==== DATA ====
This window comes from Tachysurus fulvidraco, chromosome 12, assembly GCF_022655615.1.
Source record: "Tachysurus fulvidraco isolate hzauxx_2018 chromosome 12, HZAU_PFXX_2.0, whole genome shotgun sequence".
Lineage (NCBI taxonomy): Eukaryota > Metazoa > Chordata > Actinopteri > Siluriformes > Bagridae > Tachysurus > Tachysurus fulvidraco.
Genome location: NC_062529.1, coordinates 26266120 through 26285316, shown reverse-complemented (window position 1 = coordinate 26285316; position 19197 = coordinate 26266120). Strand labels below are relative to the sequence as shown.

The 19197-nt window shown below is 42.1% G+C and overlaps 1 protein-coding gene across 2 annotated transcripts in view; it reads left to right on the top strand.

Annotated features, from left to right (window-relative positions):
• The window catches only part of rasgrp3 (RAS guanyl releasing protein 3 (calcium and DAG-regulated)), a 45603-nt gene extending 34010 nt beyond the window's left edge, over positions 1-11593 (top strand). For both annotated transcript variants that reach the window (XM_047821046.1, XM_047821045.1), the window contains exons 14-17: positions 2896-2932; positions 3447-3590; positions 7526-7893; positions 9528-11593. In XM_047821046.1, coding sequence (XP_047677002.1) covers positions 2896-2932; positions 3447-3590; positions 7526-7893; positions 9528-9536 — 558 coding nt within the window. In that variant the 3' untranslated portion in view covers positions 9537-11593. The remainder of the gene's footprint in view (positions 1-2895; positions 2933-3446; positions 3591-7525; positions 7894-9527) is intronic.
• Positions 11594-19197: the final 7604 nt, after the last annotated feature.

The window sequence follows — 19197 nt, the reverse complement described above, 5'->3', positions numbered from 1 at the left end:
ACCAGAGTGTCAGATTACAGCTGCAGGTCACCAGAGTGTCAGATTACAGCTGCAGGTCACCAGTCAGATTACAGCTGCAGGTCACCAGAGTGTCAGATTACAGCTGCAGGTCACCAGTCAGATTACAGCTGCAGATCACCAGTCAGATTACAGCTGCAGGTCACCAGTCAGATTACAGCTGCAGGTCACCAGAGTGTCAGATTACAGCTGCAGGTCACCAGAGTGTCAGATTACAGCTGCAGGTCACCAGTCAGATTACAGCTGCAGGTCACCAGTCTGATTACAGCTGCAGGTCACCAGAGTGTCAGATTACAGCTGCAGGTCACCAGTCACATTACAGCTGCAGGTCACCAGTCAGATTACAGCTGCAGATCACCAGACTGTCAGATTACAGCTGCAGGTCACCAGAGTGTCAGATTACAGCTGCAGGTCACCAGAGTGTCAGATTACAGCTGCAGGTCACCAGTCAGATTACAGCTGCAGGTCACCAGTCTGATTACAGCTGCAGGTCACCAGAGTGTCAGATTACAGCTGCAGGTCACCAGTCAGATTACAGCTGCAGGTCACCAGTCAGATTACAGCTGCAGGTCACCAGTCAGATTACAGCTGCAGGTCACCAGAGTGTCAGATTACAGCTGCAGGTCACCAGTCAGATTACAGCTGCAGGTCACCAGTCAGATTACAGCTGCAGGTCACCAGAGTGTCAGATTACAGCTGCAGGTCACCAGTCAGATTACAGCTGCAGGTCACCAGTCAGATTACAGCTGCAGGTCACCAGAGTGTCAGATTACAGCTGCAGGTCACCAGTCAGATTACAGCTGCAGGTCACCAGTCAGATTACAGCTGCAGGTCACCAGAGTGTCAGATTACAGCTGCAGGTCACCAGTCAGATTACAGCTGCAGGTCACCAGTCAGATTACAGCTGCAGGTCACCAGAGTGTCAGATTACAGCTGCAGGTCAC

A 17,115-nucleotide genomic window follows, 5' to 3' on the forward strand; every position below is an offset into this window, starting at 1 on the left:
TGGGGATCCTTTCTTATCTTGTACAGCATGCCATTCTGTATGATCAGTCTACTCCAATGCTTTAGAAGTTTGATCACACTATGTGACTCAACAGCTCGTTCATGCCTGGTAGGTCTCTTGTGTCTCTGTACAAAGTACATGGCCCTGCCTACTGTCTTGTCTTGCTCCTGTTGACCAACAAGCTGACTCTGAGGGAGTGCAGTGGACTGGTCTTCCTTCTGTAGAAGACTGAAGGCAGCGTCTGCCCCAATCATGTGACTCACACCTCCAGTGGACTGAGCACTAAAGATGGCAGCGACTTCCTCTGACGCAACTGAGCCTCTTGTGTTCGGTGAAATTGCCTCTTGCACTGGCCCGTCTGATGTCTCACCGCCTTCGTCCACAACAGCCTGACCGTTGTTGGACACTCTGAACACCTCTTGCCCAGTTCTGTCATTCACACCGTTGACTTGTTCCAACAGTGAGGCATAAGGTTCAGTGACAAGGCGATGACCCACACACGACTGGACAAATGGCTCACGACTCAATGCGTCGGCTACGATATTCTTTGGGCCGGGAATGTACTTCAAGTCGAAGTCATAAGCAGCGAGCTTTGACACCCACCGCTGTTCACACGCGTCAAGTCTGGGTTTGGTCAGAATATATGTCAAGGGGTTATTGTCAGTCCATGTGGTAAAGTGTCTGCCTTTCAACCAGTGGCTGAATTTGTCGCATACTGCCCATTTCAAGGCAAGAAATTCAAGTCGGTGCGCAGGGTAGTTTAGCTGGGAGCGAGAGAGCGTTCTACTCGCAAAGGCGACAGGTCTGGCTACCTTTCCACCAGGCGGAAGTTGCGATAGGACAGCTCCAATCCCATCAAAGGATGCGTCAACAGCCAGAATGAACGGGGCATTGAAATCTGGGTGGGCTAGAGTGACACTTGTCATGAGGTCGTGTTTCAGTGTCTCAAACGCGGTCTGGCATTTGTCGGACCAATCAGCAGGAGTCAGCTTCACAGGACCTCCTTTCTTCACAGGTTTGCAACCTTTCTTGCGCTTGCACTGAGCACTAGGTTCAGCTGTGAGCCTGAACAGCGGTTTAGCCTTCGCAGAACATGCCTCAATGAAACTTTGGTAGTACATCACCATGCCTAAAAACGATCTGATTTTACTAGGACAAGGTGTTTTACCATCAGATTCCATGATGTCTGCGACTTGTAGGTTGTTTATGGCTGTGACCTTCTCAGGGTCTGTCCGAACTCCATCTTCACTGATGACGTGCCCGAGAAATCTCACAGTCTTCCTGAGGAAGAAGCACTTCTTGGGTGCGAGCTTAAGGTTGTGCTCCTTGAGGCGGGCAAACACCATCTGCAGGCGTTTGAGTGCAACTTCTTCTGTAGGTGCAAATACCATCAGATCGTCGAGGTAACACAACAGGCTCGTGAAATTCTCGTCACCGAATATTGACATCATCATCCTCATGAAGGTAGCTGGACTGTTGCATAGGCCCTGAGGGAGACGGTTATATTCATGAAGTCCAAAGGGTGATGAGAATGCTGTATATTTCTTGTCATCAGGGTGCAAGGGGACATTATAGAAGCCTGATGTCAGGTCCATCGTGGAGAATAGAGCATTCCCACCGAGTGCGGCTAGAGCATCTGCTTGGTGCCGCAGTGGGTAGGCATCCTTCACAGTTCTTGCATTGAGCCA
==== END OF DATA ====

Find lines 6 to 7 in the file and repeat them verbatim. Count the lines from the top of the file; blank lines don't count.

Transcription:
Annotated features, from left to right (window-relative positions):
• The window catches only part of rasgrp3 (RAS guanyl releasing protein 3 (calcium and DAG-regulated)), a 45603-nt gene extending 34010 nt beyond the window's left edge, over positions 1-11593 (top strand). For both annotated transcript variants that reach the window (XM_047821046.1, XM_047821045.1), the window contains exons 14-17: positions 2896-2932; positions 3447-3590; positions 7526-7893; positions 9528-11593. In XM_047821046.1, coding sequence (XP_047677002.1) covers positions 2896-2932; positions 3447-3590; positions 7526-7893; positions 9528-9536 — 558 coding nt within the window. In that variant the 3' untranslated portion in view covers positions 9537-11593. The remainder of the gene's footprint in view (positions 1-2895; positions 2933-3446; positions 3591-7525; positions 7894-9527) is intronic.